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'Ali and Cavett: The Tale of the Tapes,' Feb. 11, HBO


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NEW YORK (CNS) -- Largely an exercise in sweet nostalgia, the documentary "Ali and Cavett: The Tale of the Tapes" may not necessarily add to viewers' understanding of iconic boxer Muhammad Ali (1942-2016). But it is fun to watch.

Co-written by the other figure of the title, talk-show host Dick Cavett, in collaboration with director Robert S. Bader, the film debuts on the HBO pay-cable service Tuesday, Feb. 11, 9-11 p.m. EST.

Cavett's sometimes eponymous interview program has a complex broadcasting history. But the high point of his career, the late 1960s and early '70s, corresponded with the most controversial era in Ali's life. In 1967, Ali asserted his right as a conscientious objector to refuse induction into the military during the Vietnam War, becoming a famed symbol of resistance to that conflict.

Video clips from Ali's 14 appearances on Cavett's show explore the champ's significance as both a sports legend and a cultural fixture. Looking younger than his 83 years, Cavett -- currently a blogger for The New York Times -- also appears as one of the commentators.

Civil rights activist Al Sharpton, Ali biographer Thomas Hauser, and journalist Juan Williams are among the other voices amplifying the narrative. Archival footage and still photographs, especially from Ali's fights, fill out the picture.

The film covers ground that's well-traveled, especially for older viewers who were alive during Ali's prime, when he was arguably the most famous person in the world. Younger members of the audience, though, may not be familiar with the details of Ali's biography.

A gold medalist at the 1960 Olympics in Rome, Ali defeated the seemingly invincible Charles "Sonny" Liston to win his first heavyweight championship four years later. It also was in 1964 that he embraced the Nation of Islam and changed his name from Cassius Clay.

Ali's refusal to be drafted cost him three-and-a-half years in the ring at the height of his powers. Famous bouts with Joe Frazier, George Foreman and Leon Spinks followed his return. In 1996, Ali -- his body quivering with Parkinson's disease -- lit the Olympic torch in Atlanta in what many saw as a moment of reconciliation and vindication.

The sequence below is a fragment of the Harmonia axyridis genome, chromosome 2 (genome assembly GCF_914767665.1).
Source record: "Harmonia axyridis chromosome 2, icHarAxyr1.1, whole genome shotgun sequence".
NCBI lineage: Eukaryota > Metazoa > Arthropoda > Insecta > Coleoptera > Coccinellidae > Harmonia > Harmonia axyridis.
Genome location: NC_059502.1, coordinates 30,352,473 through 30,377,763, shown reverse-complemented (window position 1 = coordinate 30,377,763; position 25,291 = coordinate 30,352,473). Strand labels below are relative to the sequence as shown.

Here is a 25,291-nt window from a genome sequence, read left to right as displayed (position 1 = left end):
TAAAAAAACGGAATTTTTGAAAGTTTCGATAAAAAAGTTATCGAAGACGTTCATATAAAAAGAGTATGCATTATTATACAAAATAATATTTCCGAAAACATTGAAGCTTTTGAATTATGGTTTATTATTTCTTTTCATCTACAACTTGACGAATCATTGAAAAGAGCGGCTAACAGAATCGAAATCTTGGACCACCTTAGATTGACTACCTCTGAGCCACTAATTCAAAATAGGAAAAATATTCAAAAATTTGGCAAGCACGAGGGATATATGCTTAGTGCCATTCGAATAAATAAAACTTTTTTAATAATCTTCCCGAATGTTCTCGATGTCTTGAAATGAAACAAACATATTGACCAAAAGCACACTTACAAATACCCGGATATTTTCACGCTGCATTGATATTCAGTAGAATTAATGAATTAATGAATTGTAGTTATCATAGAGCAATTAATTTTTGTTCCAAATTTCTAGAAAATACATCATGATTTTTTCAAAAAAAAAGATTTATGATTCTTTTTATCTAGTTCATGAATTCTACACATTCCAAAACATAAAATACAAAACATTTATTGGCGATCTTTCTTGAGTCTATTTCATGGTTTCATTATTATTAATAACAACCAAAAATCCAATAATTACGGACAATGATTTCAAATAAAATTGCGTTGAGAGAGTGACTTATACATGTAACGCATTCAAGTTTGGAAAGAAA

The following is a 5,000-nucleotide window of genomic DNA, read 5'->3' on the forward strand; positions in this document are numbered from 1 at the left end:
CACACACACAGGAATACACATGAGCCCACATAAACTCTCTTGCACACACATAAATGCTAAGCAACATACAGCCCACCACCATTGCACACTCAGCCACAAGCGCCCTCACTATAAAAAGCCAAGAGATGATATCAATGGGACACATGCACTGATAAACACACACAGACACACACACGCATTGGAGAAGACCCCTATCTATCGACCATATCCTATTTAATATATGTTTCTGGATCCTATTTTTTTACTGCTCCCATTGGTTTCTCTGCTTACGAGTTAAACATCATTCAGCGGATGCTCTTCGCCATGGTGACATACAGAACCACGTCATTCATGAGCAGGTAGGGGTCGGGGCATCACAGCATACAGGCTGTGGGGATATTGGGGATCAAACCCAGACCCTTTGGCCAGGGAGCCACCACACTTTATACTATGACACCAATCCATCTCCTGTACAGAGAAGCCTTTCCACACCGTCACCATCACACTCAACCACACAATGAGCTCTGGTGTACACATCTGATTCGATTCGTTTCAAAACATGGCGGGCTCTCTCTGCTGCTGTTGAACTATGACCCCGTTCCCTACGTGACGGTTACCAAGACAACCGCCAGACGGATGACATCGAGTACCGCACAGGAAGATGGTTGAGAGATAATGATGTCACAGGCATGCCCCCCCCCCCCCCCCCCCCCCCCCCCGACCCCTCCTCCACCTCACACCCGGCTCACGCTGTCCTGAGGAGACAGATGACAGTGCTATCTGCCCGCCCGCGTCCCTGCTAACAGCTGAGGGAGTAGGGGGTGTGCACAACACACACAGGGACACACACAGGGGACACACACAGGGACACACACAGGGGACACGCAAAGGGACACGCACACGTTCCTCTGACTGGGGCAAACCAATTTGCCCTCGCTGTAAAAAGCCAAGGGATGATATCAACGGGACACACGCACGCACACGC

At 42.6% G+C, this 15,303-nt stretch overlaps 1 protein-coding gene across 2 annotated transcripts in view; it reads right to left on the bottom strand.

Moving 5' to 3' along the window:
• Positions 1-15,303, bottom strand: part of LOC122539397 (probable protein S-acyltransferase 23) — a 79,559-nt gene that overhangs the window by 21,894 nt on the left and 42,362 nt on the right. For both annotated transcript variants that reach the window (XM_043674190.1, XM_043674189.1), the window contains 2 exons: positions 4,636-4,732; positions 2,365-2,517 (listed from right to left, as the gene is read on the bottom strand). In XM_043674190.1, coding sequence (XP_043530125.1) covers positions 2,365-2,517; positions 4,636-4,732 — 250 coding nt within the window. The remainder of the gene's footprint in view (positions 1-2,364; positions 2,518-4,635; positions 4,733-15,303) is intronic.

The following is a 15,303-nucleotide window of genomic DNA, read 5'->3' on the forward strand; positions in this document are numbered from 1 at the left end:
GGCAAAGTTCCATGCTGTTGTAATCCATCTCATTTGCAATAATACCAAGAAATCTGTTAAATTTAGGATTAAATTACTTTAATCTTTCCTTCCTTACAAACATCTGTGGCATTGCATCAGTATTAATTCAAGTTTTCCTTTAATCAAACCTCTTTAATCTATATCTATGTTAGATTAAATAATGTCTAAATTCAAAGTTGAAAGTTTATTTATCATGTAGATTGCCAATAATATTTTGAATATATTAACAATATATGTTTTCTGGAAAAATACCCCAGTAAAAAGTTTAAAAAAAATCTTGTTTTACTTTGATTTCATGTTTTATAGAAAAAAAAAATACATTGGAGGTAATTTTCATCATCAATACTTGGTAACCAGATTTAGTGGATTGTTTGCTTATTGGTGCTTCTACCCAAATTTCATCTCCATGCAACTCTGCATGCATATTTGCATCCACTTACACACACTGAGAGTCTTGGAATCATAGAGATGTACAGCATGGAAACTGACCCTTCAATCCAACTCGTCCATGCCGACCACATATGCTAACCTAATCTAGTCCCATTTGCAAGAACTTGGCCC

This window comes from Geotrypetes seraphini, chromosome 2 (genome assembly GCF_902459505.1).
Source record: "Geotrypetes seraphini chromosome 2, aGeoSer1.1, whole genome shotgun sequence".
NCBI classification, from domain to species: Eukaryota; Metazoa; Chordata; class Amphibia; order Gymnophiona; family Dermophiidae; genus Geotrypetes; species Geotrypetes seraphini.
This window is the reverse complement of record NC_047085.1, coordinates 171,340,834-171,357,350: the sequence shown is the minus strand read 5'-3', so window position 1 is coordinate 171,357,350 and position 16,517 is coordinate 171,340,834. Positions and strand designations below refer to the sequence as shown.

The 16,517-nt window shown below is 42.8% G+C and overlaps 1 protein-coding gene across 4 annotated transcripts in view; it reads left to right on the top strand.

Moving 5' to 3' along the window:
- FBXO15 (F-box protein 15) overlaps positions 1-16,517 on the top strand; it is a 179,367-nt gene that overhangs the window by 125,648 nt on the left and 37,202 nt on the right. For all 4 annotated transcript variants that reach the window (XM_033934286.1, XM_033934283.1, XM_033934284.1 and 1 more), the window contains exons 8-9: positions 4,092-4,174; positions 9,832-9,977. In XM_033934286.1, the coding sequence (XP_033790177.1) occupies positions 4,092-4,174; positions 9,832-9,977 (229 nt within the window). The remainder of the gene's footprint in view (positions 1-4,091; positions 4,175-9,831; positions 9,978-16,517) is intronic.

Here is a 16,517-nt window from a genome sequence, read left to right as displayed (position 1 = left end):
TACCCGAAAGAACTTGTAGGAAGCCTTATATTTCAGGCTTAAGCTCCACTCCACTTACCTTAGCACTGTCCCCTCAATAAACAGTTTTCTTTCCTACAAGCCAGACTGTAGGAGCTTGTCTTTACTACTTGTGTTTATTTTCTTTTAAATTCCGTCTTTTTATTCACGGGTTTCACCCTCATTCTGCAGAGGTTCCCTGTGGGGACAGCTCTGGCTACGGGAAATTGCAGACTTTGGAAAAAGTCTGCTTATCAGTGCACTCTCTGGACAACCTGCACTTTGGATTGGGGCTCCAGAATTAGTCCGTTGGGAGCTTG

What sets "Ali and Cavett" apart, though, is its exploration of the relationship between the sketchily educated yet articulate fighter from the Jim Crow-era South and the Nebraska-bred Yale graduate Sharpton memorably describes as "the whitest of white guys." One telling moment, for instance, reveals the unexpected depths of Ali's respect for Cavett.

His jaw broken after his defeat in a 1973 fight with Ken Norton, Ali says to his host, "You are really my main man, because this is the only show that invites me right after I get whipped."

Observing the duo's playful, affectionate interactions, viewers will easily understand why Cavett observes, "There was a period in my life when I felt that Muhammad Ali was my best friend."

Along with discussion of such mature themes as war and racism -- its treatment of the latter topic includes the use of slurs -- the program predictably features images of boxing violence. It's acceptable, nonetheless, for a broad audience of adults and teens. They'll likely find "Ali and Cavett" an agreeable, sometimes charming, retrospective.

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Byrd is a guest reviewer for Catholic News Service.

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